Medtech Meets Cleantech: Malaria Vaccine Candidate Produced from Algae

Cheap, green technique advances efforts toward malaria transmission vaccine in humans —

Researchers at University of California, San Diego School of Medicine used algae as a mini-factory to produce a malaria parasite protein. The algae-produced protein, paired with an immune-boosting cocktail suitable for use in humans, generated antibodies in mice that nearly eliminated mosquito infection by the malaria parasite. The method, published Feb. 17 by Infection and Immunity, is the newest attempt to develop a vaccine that prevents transmission of the malaria parasite from host to mosquito. … Read the full story from the UC San Diego Newsroom


Dr. Joseph VinetzStudy senior author Joseph Vinetz, MD, is professor of medicine in the Division of Infectious Diseases.

Read article abstract

Clinical Trial Evaluates Engineered Smallpox Vaccine as Potential Liver Cancer Killer

As part of a multicenter clinical trial, researchers at University of California, San Diego School of Medicine are evaluating Pexa-Vec (JX-594) to slow the progression of hepatocellular carcinoma (HCC) or liver cancer. Pexa-Vec is a genetically engineered virus that is used in the smallpox vaccine.. … Read the full story from the UCSD Newsroom


Dr. Tony ReidPhysician-scientist Tony Reid, MD, PhD, is principal investigator of this clinical trial of Pexa-Vec (JX-594) at UC San Diego, which is one of 42 sites participating in the study.

Reid is professor of medicine and medical oncologist in the Gastrointestinal Cancer Unit of the UCSD Moores Cancer Center. He conducts research in the center’s Solid Tumor Therapeutics Program.

For more information about the Pexa-Vec (known as TRAVERSE) clinical trial, call 858-822-5354 or visit http://traversetrial.com.

UC San Diego Biologists Produce Potential Malarial Vaccine from Algae

Biologists at the University of California, San Diego have succeeded in engineering algae to produce potential candidates for a vaccine that would prevent transmission of the parasite that causes malaria, an achievement that could pave the way for the development of an inexpensive way to protect billions of people from one of the world’s most prevalent and debilitating diseases. Initial proof-of-principle experiments suggest that such a vaccine could prevent malaria transmission…. Read the full story from the UCSD Newsroom


Dr. Joseph VinetzThe research team included Dr. Joseph Vinetz, pictured at left, and Dr. Fengwu Li from the Department of Medicine.Dr. Vinetz is professor of medicine in the Division of Infectious Diseases and program director of the Peruvian/Brazilian Amazon Center of Excellence in Malaria Research.

Fengwu Li is an associate project scientist in Dr. Vinetz’s laboratory.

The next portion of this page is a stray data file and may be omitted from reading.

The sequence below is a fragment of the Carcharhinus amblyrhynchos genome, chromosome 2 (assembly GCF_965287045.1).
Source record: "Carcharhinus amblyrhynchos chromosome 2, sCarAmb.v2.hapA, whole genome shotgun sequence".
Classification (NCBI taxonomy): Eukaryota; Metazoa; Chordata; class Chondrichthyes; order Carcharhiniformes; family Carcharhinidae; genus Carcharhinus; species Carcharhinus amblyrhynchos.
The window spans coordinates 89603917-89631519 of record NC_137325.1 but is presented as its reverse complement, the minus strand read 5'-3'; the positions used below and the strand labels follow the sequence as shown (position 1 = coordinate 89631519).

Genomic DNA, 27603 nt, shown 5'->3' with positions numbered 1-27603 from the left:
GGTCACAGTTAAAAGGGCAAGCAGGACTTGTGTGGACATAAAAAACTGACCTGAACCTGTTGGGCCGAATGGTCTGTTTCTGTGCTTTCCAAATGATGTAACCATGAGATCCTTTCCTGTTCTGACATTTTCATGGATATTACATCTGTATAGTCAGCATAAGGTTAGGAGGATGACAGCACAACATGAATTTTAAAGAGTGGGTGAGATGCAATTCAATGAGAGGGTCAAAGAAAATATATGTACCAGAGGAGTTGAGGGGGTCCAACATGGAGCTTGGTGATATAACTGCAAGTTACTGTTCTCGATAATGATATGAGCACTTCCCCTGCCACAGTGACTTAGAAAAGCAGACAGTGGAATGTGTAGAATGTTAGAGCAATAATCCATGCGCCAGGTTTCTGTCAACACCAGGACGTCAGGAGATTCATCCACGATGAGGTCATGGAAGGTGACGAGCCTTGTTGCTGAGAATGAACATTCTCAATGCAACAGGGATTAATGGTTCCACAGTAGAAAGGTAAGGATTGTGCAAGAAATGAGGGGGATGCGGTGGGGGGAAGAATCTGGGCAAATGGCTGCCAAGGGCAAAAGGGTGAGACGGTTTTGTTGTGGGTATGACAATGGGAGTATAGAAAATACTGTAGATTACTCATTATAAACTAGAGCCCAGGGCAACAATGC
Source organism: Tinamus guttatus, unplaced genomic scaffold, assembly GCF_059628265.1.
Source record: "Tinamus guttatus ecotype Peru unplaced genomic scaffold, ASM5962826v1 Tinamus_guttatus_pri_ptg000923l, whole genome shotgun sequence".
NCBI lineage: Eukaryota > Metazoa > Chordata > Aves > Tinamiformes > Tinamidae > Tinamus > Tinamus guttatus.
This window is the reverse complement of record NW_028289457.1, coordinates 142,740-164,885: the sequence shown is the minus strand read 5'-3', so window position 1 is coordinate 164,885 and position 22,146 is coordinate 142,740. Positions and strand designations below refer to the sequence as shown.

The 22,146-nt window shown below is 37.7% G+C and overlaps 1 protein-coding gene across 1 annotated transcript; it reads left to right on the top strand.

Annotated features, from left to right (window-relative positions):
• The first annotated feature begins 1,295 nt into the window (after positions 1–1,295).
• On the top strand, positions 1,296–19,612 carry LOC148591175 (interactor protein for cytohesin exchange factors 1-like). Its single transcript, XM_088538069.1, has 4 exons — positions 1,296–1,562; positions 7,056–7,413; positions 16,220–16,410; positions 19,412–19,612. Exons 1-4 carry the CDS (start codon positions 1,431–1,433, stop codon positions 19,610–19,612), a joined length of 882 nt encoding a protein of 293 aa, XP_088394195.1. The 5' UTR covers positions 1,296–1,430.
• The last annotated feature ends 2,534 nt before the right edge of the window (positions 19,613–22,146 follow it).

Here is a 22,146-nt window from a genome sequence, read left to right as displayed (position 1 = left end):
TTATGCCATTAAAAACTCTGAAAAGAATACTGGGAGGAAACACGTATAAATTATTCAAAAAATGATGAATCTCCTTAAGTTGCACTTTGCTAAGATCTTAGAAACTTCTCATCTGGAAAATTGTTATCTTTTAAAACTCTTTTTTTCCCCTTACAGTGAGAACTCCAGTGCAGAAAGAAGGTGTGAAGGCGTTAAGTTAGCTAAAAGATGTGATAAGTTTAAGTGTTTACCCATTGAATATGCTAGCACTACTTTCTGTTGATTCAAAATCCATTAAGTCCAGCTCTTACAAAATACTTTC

Read the study report in PLoS One (Open access article)

Article citation: Gregory JA, Li F, Tomosada LM, Cox CJ, Topol AB, et al. (2012) Algae-Produced Pfs25 Elicits Antibodies That Inhibit Malaria Transmission. PLoS ONE 7(5): e37179. doi:10.1371/journal.pone.0037179

Cancer Center Evaluating New Treatment for Chronic Lymphocytic Leukemia

Dr. Januario E. CastroMoores UCSD Cancer Center investigators have begun a clinical trial of a new treatment for chronic lymphocytic leukemia.

The study, a Phase I safety trial, is enrolling selected patients whose leukemia has resisted initial treatment or who have a particular chromosomal abnormality.

The study is headed by Dr. Januario E. Castro and employs a new leukemia vaccine that was developed from the work of Dr. Thomas J. Kipps.

Januario E. Castro, M.D., is Assistant Professor of Medicine in the Division of Bone Marrow Transplantation.

Thomas J. Kipps, M.D., Ph.D., is Professor of Medicine in the Division of Hematology-Oncology and Deputy Director for Research at the Moores UCSD Cancer Center.

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from UC San Diego
Health Sciences Communications

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Lung Cancer Vaccine Trial Begins at Cancer Center

The Moores UCSD Cancer Center has started enrolling eligible patients in a trial of a new vaccine for lung cancer.

Called Lucanix™, the vaccine is designed to help a patient’s immune system fight the tumor. It was developed by a local biotechnology company.

The chief investigator in the study is Lyudmila Bazhenova, M.D., Assistant Clinical Professor of Medicine in the Division of Hematology-Oncology. Dr. Bazhenova directs the Lung Cancer Unit at the Cancer Center.

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from UC San Diego
Health Sciences Communications

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